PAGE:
Cave Baradla is the most significant representative of the world under the ground, which was placed on the UNESCO List of World Heritage Sites. The length of all the discovered sections of the Baradla-Domica cave system is 25 km, 5,6 km of which is Cave Domica in Slovakia.
It is the most significant speleological value of the region as well as of Hungary, as it is the best-known, the longest cave, which is also the richest in formations and the discovery of which started longest ago. In the 19th century it was considered to be the second, in 1965 - the eighth, in 1969 - the eleventh, in 1973 the twentieth longest cave in the world. Although it has been surpassed in the world ranking these days, it still remained the most significant in the moderate zone due to its acitivity, length and richness in dripstones.
Most of Cave Baradla was formed around 230 million years ago in light grey, so-called Wetterstein and Steinalm limestone from the middle Triassic period, while the section in Jósvafő was formed in black-dark grey Guteinstein limestone as a result of the dissolving and eroding activities of the waters getting into the deep layers from the surface.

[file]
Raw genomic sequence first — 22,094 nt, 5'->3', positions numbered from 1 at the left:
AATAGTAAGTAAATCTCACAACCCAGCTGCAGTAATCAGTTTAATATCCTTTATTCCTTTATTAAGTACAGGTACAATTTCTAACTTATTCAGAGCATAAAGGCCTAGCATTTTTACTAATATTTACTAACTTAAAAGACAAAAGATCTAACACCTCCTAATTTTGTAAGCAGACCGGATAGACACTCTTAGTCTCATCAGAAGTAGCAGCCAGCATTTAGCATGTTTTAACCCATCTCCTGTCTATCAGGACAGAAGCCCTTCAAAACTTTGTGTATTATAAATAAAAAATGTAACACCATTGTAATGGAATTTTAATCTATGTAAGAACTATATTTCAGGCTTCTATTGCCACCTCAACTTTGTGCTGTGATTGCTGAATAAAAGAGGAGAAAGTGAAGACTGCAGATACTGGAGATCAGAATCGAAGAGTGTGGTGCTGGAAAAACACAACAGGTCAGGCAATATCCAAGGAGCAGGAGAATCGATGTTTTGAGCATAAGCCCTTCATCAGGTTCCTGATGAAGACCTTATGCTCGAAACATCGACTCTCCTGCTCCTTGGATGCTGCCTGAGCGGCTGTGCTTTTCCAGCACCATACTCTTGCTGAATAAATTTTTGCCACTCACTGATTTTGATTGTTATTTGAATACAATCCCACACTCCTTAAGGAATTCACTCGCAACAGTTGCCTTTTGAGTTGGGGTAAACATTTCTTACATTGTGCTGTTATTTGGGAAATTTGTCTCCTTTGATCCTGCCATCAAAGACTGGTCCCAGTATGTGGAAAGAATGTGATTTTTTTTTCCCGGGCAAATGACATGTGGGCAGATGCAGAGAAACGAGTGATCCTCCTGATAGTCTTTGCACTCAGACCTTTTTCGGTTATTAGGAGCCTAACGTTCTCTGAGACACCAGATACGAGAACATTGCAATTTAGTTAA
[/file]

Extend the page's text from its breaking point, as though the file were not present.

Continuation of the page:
The cave provides a living space for several living creatures including ones that live in caves exclusively and ones that stay there temporarily. Although the research of the wildlife started as early as the middle of the 19th century, the first comprehensive study was carried out by Endre Dudich, who mentioned 262 species of the cave in his work published in Vienna in 1932. Today the number of species living in the cave is almost 500.
Cave tours: http://anp.nemzetipark.gov.hu